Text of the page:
Alto Pro Audio Speakers & Monitors
Alto is a brand that produces equipment for live sound engineers as well as performers.
Loudspeakers, also called speakers, take an electrical audio signal and turn it into sound. They can be connected to a Public Address (PA) system, DJ or karaoke equipment, signal processor and effects units and more. They project sound out toward the audience.
Monitor speakers project sound toward the audio engineer or performer. In a live sound context, this enables someone to hear their performance free of any distortion or delay that may be caused by the acoustics of their surroundings, helping them to keep to time and in tune.
Professional Uses of Speakers
- Amplifiers - typically used for musical instruments, amplifiers increase the volume originally produced by an instrument by increasing the power of the signal originally generated and passing it through a loudspeaker
- DJ or karaoke speakers - a wide range of frequencies need to be handled by speakers intended for DJ or karaoke use. Subwoofers will be required to produce the bass frequencies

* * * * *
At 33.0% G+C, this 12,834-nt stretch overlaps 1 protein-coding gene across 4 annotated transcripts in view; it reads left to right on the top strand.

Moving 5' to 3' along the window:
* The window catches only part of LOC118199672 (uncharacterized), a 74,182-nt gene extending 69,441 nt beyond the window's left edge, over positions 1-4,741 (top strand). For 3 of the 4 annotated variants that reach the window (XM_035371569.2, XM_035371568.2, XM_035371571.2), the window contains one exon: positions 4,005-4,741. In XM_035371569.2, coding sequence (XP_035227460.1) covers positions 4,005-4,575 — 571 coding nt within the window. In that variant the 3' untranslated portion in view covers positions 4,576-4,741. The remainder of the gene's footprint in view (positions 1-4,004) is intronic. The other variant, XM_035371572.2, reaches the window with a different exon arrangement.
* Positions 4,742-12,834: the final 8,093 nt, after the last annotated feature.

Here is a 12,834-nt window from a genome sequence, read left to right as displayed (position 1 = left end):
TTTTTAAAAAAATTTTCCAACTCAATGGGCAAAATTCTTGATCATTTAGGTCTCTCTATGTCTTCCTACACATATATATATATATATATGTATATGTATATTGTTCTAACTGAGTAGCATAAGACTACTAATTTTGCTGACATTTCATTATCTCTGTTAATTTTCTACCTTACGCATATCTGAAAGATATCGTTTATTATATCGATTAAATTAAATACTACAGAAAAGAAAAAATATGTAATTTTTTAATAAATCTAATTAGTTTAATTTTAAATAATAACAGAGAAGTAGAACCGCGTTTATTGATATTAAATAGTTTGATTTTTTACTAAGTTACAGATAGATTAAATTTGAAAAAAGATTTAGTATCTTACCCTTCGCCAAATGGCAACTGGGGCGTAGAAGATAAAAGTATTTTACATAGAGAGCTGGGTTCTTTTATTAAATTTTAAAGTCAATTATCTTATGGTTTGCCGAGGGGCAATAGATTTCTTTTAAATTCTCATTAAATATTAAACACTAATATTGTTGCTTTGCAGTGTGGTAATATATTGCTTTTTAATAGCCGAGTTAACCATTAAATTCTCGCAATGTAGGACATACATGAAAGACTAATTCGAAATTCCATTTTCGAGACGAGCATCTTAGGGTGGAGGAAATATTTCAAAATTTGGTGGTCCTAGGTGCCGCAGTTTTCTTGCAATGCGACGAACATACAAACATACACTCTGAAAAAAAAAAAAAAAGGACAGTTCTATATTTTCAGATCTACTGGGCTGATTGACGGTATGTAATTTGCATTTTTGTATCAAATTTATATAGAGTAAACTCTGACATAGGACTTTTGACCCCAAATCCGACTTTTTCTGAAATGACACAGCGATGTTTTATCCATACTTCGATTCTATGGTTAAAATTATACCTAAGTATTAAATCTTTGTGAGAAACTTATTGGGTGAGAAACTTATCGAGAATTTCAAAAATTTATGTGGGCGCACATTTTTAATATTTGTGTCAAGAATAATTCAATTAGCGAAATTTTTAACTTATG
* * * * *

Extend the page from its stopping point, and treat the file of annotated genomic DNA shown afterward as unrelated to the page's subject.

- PA systems - named after the function to ‘address the public,’ they are also known as sound reinforcement systems. Either way, they can be used for speech, live or pre-recorded sound. They typically comprise microphones, cables and leads, amplifiers, speakers and speaker stands.
Things to Consider
- Drivers, or frequencies to cover
- Size (physical) and portability
- Audience size
- Wireless or wired
- Venue acoustics and layout
Driver Types and Frequencies
A driver is the moving part of a speaker that converts the electrical signals into sound waves. It does this by vibrating at the correct frequency, moving the air which creates pressure waves that you can hear. If you watch a driver when in use, you can see it moving.
- Tweeter - high range frequencies between 2,000 Hz - 20,000 HZ
- Mid-Range - 250-2,000 Hz
- Woofer - 60-250 Hz
- Subwoofer - 20-200 Hz
Active vs. Passive Speakers
- Active - the amplifier is built into the speaker cabinet
- Passive - most common, require a separate amplifier